Following a long review process, Rio Tinto confirmed in July it has given notice to terminate its electricity contract on expiry at the end of August next year in preparation for the closure of the Tiwai Point Aluminium Smelter. The market's surprise was reflected in the $2.6 billion of value wiped from the electricity sector on the day of the announcement, led by the Contact Energy and Meridian Energy share prices (-14.0 per cent and -10.8 per cent respectively).
Cynics will no doubt have taken note of Rio Tinto's carefully chosen wording in the announcement, which suggests some hope the exit could still be avoided should Meridian Energy offer a more attractive electricity contract.
'Rio Tinto will start planning for the wind-down and the eventual closure of New Zealand Aluminium Smelters'.
We would suggest optimism is misplaced. Rio Tinto recognised a US$741 million ($1.1b) impairment to the value of its Australasian and Icelandic smelters in its interim 2020 result on 29 July, driven by high operating costs and a challenging outlook for the industry. Three smelters, including Tiwai Point, were written down to zero. In the face of challenging demand / supply dynamics, we believe Rio Tinto has re-assessed the size of its aluminium business.
The news this week that the fourth potline may re-open in September is also a red herring. The potline was closed in March to better enable social distancing through Covid-19 disruption. Rio Tinto should resume paying for the electricity contracted to power the potline following the agreed 6 month shut-down period. While re-opening would suggest that the economics of the smelter are currently more attractive than re-selling the electricity at the spot price, we doubt the short-term economics change the long-term fate.
Electricity prices will fall
The closure of Tiwai Point will see New Zealand electricity prices fall. The question is, by how much? Transmission constraints, limiting the ability to deliver surplus power to the North Island, mean that there will be a significant difference between North and South Island prices should the smelter close before the grid is upgraded. The current price of electricity future contracts expiring December 2021 (post the potential shutdown date) illustrate this dynamic. The price at Benmore, the South Island grid reference point, is down 34 per cent vs a 16 per cent drop at Otahuhu in the North Island.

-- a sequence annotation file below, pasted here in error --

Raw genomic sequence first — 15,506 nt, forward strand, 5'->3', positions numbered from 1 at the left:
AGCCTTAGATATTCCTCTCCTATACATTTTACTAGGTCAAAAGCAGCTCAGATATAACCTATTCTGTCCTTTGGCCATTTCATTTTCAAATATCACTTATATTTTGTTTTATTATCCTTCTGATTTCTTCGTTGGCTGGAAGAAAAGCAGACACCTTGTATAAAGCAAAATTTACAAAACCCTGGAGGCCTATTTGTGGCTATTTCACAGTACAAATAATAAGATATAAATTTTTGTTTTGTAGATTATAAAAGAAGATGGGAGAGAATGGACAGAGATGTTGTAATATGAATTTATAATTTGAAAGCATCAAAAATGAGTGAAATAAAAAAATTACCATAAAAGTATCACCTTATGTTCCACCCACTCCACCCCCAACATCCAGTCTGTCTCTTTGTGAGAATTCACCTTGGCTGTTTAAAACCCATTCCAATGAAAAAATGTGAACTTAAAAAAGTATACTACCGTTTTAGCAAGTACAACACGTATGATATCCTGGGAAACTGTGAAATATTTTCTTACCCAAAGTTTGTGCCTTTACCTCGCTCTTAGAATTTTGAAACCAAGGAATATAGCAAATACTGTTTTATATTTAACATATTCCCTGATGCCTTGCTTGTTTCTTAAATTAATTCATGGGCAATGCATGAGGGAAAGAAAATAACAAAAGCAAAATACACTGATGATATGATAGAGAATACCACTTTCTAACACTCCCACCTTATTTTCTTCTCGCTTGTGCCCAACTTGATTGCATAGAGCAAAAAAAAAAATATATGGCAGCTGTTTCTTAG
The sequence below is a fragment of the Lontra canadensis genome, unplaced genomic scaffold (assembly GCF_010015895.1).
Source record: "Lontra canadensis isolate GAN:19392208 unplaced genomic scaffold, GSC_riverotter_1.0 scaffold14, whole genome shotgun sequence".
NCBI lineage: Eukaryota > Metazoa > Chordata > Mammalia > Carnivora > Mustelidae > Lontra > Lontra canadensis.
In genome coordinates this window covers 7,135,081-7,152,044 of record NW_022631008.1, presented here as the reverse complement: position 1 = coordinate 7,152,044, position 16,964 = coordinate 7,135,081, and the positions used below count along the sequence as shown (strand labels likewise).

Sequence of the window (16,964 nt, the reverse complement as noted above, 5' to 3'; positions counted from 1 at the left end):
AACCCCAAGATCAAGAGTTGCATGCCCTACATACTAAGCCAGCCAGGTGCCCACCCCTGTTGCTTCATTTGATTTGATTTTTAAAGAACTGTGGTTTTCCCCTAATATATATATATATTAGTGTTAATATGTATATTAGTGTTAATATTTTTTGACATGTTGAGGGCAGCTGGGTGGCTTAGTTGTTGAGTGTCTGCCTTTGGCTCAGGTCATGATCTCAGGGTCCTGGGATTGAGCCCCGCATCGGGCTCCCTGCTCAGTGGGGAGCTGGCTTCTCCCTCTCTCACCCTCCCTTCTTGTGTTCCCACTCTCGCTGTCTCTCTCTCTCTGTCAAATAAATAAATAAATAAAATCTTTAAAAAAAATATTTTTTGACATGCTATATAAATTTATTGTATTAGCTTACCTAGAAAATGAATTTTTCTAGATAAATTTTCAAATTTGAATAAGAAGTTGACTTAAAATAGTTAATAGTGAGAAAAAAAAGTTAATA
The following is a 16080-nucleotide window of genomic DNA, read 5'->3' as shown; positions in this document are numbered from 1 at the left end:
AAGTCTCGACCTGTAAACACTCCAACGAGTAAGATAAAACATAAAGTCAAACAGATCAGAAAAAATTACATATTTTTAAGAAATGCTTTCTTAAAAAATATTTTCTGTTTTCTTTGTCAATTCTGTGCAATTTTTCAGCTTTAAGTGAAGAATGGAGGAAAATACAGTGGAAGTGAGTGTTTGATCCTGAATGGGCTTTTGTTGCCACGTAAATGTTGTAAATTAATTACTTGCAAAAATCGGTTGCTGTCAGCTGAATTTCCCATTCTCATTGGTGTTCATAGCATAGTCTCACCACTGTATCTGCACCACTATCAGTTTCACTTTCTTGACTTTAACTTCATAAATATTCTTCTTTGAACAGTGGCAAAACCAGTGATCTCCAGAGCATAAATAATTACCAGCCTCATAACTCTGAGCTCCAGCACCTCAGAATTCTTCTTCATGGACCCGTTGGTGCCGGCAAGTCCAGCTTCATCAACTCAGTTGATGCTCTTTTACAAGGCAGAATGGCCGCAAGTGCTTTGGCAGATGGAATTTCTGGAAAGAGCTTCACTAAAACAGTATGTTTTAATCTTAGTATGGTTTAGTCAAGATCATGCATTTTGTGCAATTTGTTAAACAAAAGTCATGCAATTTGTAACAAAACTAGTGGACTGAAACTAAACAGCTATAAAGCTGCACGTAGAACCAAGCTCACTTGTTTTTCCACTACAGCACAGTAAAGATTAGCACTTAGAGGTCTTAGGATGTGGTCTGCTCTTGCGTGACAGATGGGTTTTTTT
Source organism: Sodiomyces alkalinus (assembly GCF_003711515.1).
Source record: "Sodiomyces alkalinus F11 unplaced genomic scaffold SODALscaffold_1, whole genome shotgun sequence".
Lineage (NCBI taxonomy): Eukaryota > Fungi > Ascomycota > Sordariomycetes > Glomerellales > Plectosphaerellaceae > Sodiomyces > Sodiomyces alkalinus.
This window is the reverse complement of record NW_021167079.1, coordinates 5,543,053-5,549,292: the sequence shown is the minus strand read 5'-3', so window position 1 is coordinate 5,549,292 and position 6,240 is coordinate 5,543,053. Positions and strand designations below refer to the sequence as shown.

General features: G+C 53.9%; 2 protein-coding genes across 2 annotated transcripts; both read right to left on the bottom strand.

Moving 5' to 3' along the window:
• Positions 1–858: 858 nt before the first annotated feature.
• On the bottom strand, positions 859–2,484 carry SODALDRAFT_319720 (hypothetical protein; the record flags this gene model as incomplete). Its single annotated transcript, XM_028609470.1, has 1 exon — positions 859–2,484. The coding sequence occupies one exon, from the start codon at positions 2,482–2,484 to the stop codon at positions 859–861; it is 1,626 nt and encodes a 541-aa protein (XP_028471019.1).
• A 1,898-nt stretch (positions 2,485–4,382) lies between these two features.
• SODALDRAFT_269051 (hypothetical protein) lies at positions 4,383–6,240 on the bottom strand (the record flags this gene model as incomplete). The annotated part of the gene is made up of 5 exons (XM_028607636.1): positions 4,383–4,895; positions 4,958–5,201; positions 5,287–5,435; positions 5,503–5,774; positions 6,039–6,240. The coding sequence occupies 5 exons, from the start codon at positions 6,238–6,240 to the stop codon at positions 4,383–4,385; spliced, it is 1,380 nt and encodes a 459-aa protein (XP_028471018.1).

Timing, however, could make a difference.
Transpower is investigating options to accelerate the upgrade of the Clutha to Upper Waitaki power line, the key bottleneck limiting the transmission of power generated at Manapouri to be transferred to the North Island. The project will take a minimum of two years. Once completed, most of the electricity currently utilised by Tiwai Point (approximately 13 per cent of national supply) could make its way to the North Island with the installation of storage at the top of the HDVC inter-island link. Those in the South Island looking forward to a few years of cheaper power bills could be disappointed should Rio Tinto decide to delay the shut-down.
Once the surplus power can make its way to the North Island, we are of the view that it will competitive dynamics that dictate the electricity prices. The emergence of new sources of demand, such as the electrification of coal fired dairy boilers, could be meaningful but are likely long-dated and require further upgrades to the grid.
We will be watching the following closely:
• The willingness of the New Zealand electricity generators to shut down higher cost generation and defer planned generation projects.
• The level of competition operators will engage in to secure customers, vs leaving generation capacity under-utilised or 'spilling' more water at hydro schemes.
For those interested in behavioural economics, the next few years in the sector will be a fascinating case study.
Short-term dividend pain for long-term sector gain
Investors need to be mindful that the reduction in profitability across the sector as a result of the smelter's closure will mean lower dividends from the most exposed operators for a number of years.
The decision facing the Directors of these companies is not an easy one. All will be keenly aware the sector's attractive dividends are highly valued by investors in the current low interest rate environment. However, prioritising shareholder returns above a prudent capital structure is potentially reckless and rarely rewarded.
We hope Directors take a longer-term view. With strong balance sheets, a more balanced demand profile and the ability to grow dividends once the excess demand has been digested, the sector could be an even more attractive investment proposition should this period of volatility be successfully navigated.
- Frances Sweetman is a senior analyst at Milford Asset Management.
Disclosure of interest: Milford Funds Ltd. holds shares of Meridian Energy, Rio Tinto and Contact Energy on behalf of clients.